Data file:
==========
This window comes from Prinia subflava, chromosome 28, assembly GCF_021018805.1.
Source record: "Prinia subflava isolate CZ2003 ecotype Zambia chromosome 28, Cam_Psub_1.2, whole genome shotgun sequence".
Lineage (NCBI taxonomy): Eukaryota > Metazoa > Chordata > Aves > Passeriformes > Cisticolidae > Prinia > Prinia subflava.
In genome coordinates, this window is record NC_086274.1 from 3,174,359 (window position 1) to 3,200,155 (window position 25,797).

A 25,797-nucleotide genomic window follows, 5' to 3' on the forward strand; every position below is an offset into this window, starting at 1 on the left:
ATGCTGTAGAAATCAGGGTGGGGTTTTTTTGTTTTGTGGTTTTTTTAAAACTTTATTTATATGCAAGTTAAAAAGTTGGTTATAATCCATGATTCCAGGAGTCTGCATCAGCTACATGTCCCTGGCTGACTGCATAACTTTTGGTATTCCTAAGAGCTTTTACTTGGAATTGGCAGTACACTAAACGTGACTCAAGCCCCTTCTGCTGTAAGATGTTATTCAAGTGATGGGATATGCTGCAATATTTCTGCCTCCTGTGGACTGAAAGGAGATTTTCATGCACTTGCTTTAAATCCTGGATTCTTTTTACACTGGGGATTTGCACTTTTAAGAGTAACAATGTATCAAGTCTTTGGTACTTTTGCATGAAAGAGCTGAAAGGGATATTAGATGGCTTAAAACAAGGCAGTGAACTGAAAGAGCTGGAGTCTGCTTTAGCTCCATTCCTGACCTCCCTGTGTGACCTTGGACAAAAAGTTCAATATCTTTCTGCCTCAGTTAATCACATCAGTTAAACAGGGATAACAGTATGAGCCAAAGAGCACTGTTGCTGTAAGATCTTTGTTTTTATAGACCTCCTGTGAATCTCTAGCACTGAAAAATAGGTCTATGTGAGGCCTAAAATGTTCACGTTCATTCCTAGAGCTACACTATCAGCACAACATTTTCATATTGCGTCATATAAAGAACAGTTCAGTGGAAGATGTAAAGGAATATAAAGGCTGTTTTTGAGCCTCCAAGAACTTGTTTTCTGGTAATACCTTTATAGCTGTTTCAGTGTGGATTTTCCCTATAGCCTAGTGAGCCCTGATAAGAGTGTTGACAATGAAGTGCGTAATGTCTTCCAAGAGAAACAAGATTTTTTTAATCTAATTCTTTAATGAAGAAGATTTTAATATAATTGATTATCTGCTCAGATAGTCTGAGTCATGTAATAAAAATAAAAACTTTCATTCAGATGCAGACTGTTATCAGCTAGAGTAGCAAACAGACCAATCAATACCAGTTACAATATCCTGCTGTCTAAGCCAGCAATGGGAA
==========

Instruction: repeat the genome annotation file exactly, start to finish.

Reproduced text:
This window comes from Prinia subflava, chromosome 28, assembly GCF_021018805.1.
Source record: "Prinia subflava isolate CZ2003 ecotype Zambia chromosome 28, Cam_Psub_1.2, whole genome shotgun sequence".
Lineage (NCBI taxonomy): Eukaryota > Metazoa > Chordata > Aves > Passeriformes > Cisticolidae > Prinia > Prinia subflava.
In genome coordinates, this window is record NC_086274.1 from 3,174,359 (window position 1) to 3,200,155 (window position 25,797).

A 25,797-nucleotide genomic window follows, 5' to 3' on the forward strand; every position below is an offset into this window, starting at 1 on the left:
ATGCTGTAGAAATCAGGGTGGGGTTTTTTTGTTTTGTGGTTTTTTTAAAACTTTATTTATATGCAAGTTAAAAAGTTGGTTATAATCCATGATTCCAGGAGTCTGCATCAGCTACATGTCCCTGGCTGACTGCATAACTTTTGGTATTCCTAAGAGCTTTTACTTGGAATTGGCAGTACACTAAACGTGACTCAAGCCCCTTCTGCTGTAAGATGTTATTCAAGTGATGGGATATGCTGCAATATTTCTGCCTCCTGTGGACTGAAAGGAGATTTTCATGCACTTGCTTTAAATCCTGGATTCTTTTTACACTGGGGATTTGCACTTTTAAGAGTAACAATGTATCAAGTCTTTGGTACTTTTGCATGAAAGAGCTGAAAGGGATATTAGATGGCTTAAAACAAGGCAGTGAACTGAAAGAGCTGGAGTCTGCTTTAGCTCCATTCCTGACCTCCCTGTGTGACCTTGGACAAAAAGTTCAATATCTTTCTGCCTCAGTTAATCACATCAGTTAAACAGGGATAACAGTATGAGCCAAAGAGCACTGTTGCTGTAAGATCTTTGTTTTTATAGACCTCCTGTGAATCTCTAGCACTGAAAAATAGGTCTATGTGAGGCCTAAAATGTTCACGTTCATTCCTAGAGCTACACTATCAGCACAACATTTTCATATTGCGTCATATAAAGAACAGTTCAGTGGAAGATGTAAAGGAATATAAAGGCTGTTTTTGAGCCTCCAAGAACTTGTTTTCTGGTAATACCTTTATAGCTGTTTCAGTGTGGATTTTCCCTATAGCCTAGTGAGCCCTGATAAGAGTGTTGACAATGAAGTGCGTAATGTCTTCCAAGAGAAACAAGATTTTTTTAATCTAATTCTTTAATGAAGAAGATTTTAATATAATTGATTATCTGCTCAGATAGTCTGAGTCATGTAATAAAAATAAAAACTTTCATTCAGATGCAGACTGTTATCAGCTAGAGTAGCAAACAGACCAATCAATACCAGTTACAATATCCTGCTGTCTAAGCCAGCAATGGGAA